An Israeli Arab Lawmaker Can't Even Get a Worthy Traffic Bill Passed

The Yisrael Beiteinu party won't vote in favor of any legislation submitted by MKs from the Joint Arab List; MK Tibi: That’s what it’s like to be an Arab in the Knesset.

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MK Ahmed Tibi
MK Ahmed TibiCredit: Olivier Fitoussi

MK Ahmad Tibi (Joint Arab List) often gets stuck in traffic on the Trans-Israel Highway. Infrastructure work, an overload of vehicles, or the two together, turn the “express” toll road into another nerve-wracking experience. The monthly bill he and all the highway’s other users get doesn’t take into account the time wasted, the loss of working hours, the frayed nerves. 

Tibi found out that in other countries, drivers who get stuck in traffic jams on a toll road get an automatic reduction from the operator. The Israeli government was sloppy and didn’t insert a clause to that effect in the contract with Derech Eretz, the company that operates Highway 6, as it’s popularly known. 

So, the MK formulated an amendment to the law that would authorize the transportation minister, with the approval of the Knesset’s Economic Affairs Committee, to exempt drivers from paying the toll in the event of a traffic jam caused by roadworks or vehicle overload. This is badly needed consumer legislation. And it’s the third time, in three different Knessets, that Tibi has submitted the bill, only to have it rejected by the Ministerial Committee for Legislation on the formal grounds that “an agreement exists.”

The same happened this time around. But this past Wednesday, the Knesset witnessed an unusual event. Tibi introduced his bill in the plenum, knowing its fate was sealed. But the Knesset rebelled. Coalition MKs, including House Committee chairman David Bitan (Likud) and Public Security Minister Gilad Erdan (Likud), the latter of whom termed the bill “excellent and worthy” (and who submitted similar legislation in the past) came out in favor of the bill. Bitan and coalition whip MK Tzachi Hanegbi (Likud) urged Tibi to postpone the vote while they try to persuade the treasury to revoke its opposition to the legislation. Tibi agreed.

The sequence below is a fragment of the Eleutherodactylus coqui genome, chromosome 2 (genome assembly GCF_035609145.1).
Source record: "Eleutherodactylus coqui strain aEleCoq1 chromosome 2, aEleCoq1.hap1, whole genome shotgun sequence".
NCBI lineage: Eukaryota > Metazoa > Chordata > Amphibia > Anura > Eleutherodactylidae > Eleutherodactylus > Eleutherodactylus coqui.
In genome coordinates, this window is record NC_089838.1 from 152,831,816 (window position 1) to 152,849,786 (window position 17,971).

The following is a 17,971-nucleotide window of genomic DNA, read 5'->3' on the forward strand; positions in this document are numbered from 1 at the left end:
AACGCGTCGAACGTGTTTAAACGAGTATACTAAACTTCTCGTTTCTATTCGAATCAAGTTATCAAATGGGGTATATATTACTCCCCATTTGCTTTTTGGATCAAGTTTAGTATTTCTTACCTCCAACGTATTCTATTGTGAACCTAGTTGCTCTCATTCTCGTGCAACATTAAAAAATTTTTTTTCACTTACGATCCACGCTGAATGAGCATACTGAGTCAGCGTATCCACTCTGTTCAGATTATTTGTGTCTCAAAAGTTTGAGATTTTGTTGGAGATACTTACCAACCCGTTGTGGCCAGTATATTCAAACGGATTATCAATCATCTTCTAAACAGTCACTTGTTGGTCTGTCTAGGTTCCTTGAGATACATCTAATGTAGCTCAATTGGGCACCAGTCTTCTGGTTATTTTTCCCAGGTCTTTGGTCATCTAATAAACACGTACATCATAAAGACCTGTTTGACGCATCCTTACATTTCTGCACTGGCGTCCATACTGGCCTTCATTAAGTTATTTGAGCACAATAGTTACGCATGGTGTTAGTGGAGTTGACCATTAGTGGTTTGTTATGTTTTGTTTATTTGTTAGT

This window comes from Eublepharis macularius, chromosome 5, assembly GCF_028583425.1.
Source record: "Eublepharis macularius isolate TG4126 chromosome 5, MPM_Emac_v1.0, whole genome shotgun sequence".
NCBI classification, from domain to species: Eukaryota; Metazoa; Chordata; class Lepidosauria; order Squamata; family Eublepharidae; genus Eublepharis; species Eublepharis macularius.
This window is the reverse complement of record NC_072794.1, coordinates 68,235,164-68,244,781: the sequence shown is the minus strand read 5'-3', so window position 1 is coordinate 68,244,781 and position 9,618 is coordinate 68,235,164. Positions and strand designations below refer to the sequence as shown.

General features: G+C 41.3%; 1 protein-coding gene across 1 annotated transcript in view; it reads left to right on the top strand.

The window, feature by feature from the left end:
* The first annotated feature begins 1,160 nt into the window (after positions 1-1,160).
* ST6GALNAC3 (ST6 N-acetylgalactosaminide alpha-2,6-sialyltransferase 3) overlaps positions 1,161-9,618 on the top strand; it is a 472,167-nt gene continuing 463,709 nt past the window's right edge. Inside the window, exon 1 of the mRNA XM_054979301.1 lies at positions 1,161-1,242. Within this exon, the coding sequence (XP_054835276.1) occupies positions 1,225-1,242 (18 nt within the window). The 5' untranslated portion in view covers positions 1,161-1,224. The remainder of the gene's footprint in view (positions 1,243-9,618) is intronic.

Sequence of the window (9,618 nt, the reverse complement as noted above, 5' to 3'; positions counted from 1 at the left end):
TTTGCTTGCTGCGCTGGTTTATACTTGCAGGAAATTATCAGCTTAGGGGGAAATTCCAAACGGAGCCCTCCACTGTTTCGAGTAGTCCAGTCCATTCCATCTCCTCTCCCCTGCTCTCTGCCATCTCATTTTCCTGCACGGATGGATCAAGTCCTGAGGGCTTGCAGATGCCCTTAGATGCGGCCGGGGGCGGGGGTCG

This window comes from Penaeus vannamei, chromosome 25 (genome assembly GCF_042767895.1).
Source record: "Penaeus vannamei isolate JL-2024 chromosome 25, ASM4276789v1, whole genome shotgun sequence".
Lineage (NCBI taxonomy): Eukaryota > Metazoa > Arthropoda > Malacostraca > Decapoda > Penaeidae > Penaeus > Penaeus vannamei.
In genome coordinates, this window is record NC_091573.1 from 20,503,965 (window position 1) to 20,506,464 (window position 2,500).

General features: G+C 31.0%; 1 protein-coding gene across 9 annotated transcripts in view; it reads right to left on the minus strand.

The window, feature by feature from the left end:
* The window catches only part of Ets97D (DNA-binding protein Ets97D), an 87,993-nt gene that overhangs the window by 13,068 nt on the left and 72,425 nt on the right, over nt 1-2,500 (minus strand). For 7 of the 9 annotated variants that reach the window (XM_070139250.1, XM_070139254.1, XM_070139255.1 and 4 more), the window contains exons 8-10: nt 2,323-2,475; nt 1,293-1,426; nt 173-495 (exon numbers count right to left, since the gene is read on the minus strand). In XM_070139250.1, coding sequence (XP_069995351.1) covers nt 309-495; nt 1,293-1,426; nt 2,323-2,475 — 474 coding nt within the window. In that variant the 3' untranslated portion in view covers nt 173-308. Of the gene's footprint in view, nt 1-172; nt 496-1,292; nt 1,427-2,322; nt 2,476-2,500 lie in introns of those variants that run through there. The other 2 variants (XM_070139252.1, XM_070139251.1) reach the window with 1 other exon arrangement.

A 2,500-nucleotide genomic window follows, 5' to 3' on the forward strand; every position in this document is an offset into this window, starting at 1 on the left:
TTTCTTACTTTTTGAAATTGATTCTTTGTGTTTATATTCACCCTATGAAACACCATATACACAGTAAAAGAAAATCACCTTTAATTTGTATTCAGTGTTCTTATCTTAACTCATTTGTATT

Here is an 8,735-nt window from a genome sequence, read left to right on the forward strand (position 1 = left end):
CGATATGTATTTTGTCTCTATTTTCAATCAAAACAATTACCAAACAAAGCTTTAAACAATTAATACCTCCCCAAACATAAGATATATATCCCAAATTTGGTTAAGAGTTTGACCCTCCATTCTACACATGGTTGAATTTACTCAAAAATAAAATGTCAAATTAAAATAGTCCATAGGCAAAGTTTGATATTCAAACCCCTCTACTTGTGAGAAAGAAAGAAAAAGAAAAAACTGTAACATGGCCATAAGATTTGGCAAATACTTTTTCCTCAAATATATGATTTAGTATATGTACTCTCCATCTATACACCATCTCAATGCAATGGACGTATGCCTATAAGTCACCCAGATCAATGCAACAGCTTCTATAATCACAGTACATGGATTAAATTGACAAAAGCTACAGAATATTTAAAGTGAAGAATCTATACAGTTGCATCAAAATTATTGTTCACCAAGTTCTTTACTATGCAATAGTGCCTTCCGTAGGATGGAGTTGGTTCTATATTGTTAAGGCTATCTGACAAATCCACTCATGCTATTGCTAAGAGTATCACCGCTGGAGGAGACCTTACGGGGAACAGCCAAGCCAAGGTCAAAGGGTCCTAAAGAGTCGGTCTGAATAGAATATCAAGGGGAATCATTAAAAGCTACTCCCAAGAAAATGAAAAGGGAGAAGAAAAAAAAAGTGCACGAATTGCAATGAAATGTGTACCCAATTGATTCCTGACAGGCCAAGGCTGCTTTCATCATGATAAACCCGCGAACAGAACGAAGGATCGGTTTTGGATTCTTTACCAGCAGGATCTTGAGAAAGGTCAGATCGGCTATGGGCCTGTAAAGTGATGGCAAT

Before taking the podium, when he thought he might be able to muster a majority without coalition support, Tibi asked the chairs of the Yesh Atid and Zionist Union factions – MKs Ofer Shelah and Merav Michaeli, respectively – to find out how the six members of the opposition Yisrael Beiteinu party would vote. After checking, they told Tibi that Yisrael Beiteinu would vote for the bill only if MK Eitan Cabel (Zionist Union) – who is a signatory to the bill, together with Tibi and his colleague MK Osama Saadia – introduced it from the podium. 

“That’s what it’s like to be an Arab in the Knesset,” Tibi said to me this week.

In fact, Yisrael Beiteinu in principle will not vote in favor of any legislation or no-confidence motion submitted by MKs from the Joint Arab List. 

This week, the party’s leader, Lieberman, participated with MK Yair Lapid in a conference that bemoaned the deterioration in Israel’s international standing. Surely, overt racism in parliament doesn’t help. It didn’t bother Lapid to share the stage with Lieberman in this context – he’s the “acting foreign minister,” as we know. And as we know, Lapid is losing sleep over Israel’s international status. Soon he’ll be appointing make-believe ambassadors and speaking at the United Nations.

In the same connection, or not, Tibi spoke last week at a conference held in the headquarters of the Arab League in Cairo. His subject: the special situation of Arab citizens of Israel. “Our struggle is parliamentary, public, popular and via public diplomacy, but it must not turn violent,” he said. “Accordingly, I call on all the groups in the Arab world and elsewhere not to recruit Arab citizens of Israel for military or armed activity. Please keep your hands off our young people.”

Tibi told me about his speech while we were talking about the incident this week in the Knesset. He had been asked to make the remarks in Cairo by Arab families in Israel whose children leave home and go to Turkey and Syria to join organizations such as Islamic State and Jabhat al-Nusra. I asked him whether the audience had applauded. 

“No,” he replied, “but I noticed people nodding in assent.”